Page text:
Zinc helps children think 06/04/2005
Eleven-year-olds that took zinc supplements for five days each week had better mental performance after three months than their classmates, said researchers yesterday.
The children taking an extra 20mg of zinc responded more quickly and accurately on memory tasks and with more sustained attention than classmates who did not take the mineral. Beneficial effects were seen regardless of the youngsters’ previous zinc status, said the researchers led by Dr James Penland from the US Agricultural Research Service’s Grand Forks Human Nutrition Research Center in North Dakota. The findings, presented at the Experimental Biology meeting this week, suggest that there could be new demand for fortified foods and supplements for this age group. Although zinc nutrition has been related to motor, cognitive and psychosocial function in very young children and adults, this is the first study of its effect in adolescents.
Zinc deficiency is not uncommon, even in nations such as the United States, and the risk is particularly high in adolescents, said Dr Penland, because they are undergoing rapid growth and often have poor eating habits. They may not consume enough zinc-rich foods like red meat, fish and grains. Moreover the current recommended daily allowance is only 15mg for adults in the US, and up to 9.5 mg a day for men and 4-7 mg a day for women in the UK. In the study, 111 girls and 98 boys consumed four ounces of fruit juice containing either 0, 10 or 20 mg of zinc gluconate each school day for 10 to 12 weeks. Students, their parents and teachers did not know who was receiving which, if any, zinc supplementation. At the beginning and end of the study, students performed a battery of tasks designed to measure mental and motor skills, like attention, memory, problem-solving and hand-eye coordination. Students, their parents, and teachers filled out questionnaires about the students’ mental, physical and social abilities and skills, school performance, and problems in any of these areas to provide a measure of psychosocial function.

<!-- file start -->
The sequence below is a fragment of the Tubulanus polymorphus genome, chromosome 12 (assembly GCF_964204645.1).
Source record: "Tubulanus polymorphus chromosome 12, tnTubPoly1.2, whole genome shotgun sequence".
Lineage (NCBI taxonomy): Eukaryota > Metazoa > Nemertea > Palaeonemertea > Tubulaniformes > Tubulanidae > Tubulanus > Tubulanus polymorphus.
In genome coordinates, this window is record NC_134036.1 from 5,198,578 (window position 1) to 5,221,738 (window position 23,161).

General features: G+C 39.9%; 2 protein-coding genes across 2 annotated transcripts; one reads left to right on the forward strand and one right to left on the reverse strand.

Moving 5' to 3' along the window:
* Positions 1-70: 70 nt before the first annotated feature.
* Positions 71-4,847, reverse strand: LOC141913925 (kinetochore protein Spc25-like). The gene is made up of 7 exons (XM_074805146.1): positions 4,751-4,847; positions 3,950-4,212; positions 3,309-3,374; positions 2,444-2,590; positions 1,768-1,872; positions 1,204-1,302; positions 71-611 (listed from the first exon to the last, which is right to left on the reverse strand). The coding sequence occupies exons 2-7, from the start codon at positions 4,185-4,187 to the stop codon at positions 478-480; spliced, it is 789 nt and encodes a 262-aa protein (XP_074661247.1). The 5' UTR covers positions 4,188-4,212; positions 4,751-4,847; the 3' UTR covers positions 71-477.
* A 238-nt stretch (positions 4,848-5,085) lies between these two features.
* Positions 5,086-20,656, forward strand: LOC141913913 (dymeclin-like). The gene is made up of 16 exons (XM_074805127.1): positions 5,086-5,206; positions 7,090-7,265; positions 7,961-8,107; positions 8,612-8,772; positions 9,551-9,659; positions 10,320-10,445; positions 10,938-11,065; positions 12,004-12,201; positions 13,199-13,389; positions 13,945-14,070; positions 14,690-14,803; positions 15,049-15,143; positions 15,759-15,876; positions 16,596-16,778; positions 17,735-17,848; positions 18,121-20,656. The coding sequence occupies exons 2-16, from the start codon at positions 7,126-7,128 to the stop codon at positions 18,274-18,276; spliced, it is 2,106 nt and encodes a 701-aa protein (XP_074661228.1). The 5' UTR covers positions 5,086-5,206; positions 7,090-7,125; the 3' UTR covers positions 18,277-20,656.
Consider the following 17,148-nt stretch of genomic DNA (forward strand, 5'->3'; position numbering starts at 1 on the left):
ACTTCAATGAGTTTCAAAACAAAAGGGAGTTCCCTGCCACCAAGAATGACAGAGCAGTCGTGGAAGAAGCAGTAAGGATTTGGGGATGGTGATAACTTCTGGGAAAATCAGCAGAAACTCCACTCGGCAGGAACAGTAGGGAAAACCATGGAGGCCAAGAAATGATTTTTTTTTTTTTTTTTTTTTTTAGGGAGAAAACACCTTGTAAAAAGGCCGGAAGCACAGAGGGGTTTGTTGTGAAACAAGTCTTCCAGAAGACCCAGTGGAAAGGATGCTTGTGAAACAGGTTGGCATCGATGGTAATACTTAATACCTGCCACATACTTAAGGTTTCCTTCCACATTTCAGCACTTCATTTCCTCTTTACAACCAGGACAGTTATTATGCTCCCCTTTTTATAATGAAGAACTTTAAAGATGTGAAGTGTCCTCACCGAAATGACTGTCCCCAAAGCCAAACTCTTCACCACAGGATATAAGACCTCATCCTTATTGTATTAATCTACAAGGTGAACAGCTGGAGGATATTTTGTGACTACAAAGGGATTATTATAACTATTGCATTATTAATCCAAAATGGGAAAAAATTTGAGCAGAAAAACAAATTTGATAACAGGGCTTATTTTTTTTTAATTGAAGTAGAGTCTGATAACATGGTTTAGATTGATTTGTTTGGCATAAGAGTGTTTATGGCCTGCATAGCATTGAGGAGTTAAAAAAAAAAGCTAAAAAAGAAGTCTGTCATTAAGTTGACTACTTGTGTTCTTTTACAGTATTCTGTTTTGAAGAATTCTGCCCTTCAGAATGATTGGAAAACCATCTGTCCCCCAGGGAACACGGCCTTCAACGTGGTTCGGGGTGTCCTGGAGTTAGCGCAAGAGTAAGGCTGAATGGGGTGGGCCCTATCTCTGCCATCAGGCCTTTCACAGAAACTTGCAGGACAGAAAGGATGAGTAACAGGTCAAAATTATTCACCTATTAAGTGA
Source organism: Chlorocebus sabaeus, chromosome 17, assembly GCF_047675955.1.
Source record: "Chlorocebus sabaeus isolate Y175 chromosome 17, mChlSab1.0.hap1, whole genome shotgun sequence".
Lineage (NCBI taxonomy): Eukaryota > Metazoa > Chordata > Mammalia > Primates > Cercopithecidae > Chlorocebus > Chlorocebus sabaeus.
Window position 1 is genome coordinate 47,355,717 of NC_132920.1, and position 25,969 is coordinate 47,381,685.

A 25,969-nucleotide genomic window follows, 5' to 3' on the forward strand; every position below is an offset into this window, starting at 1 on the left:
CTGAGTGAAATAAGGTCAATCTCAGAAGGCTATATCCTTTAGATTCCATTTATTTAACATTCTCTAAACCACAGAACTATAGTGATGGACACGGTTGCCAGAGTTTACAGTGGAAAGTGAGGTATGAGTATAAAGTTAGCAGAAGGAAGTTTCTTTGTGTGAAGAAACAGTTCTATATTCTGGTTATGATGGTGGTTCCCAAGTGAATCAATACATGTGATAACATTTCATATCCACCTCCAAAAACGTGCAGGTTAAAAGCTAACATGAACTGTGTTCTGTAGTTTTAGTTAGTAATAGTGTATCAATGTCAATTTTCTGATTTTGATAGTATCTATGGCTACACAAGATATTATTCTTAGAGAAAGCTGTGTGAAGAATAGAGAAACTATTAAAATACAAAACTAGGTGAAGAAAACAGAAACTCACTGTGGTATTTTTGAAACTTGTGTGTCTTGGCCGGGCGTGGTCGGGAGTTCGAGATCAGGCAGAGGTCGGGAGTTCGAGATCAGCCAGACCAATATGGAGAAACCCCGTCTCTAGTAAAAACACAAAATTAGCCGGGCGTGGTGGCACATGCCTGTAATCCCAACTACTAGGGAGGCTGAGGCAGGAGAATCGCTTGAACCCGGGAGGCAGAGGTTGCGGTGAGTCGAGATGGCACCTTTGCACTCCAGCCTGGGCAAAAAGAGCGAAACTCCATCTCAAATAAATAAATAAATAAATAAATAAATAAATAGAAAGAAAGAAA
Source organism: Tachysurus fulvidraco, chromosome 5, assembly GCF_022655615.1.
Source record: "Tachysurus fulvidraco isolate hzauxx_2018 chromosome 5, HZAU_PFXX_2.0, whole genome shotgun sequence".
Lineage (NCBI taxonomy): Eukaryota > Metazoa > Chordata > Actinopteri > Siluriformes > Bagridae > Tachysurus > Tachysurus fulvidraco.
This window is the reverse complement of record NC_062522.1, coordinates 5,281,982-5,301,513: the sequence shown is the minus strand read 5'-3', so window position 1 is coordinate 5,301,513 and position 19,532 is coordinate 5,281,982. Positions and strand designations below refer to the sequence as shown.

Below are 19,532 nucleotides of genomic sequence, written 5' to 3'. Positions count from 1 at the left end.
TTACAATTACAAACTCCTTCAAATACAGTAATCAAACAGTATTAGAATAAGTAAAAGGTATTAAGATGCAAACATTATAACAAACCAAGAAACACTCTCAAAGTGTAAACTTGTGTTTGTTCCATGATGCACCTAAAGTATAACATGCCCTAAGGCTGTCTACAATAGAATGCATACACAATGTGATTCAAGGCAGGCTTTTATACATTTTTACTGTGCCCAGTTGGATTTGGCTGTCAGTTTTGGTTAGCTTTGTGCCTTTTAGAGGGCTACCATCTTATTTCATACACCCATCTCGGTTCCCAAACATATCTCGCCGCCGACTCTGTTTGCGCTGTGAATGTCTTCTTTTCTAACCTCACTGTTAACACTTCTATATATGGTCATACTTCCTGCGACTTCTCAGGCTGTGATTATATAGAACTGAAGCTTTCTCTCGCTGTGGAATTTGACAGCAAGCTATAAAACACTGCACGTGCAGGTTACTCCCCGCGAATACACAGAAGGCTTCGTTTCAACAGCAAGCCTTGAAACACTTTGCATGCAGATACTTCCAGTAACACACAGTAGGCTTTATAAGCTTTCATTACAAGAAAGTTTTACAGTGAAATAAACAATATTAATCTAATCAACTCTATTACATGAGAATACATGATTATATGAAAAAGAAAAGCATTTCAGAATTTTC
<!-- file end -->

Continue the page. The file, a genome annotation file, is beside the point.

Blood samples measured zinc status before and after the treatment. Compared to the students who received no additional zinc, students who consumed an additional 20 mg zinc each day decreased reaction time on a visual memory task by 12 per cent versus 6 per cent; increased correct answers on a word recognition task by 9 per cent versus 3 per cent; and increased scores on a task requiring sustained attention and vigilance by 6 per cent versus 1 per cent. Those who received only 10 mg a day, the US Recommended Dietary Allowances (RDA) for this age group, did not significantly improve performance, however. Supplementation at either the 10 mg or 20 mg did not appear to improve motor and social skills, although girls receiving the placebo experienced a 10 per cent increase in conduct problems during the study while the behaviour of girls receiving any level of zinc supplementation remained unchanged, reported the researchers. Previous studies have shown that zinc is needed for growth and immune function and may be important for eye-hand coordination and reasoning in very young children. It also appears to influence memory, muscle strength and endurance in adults.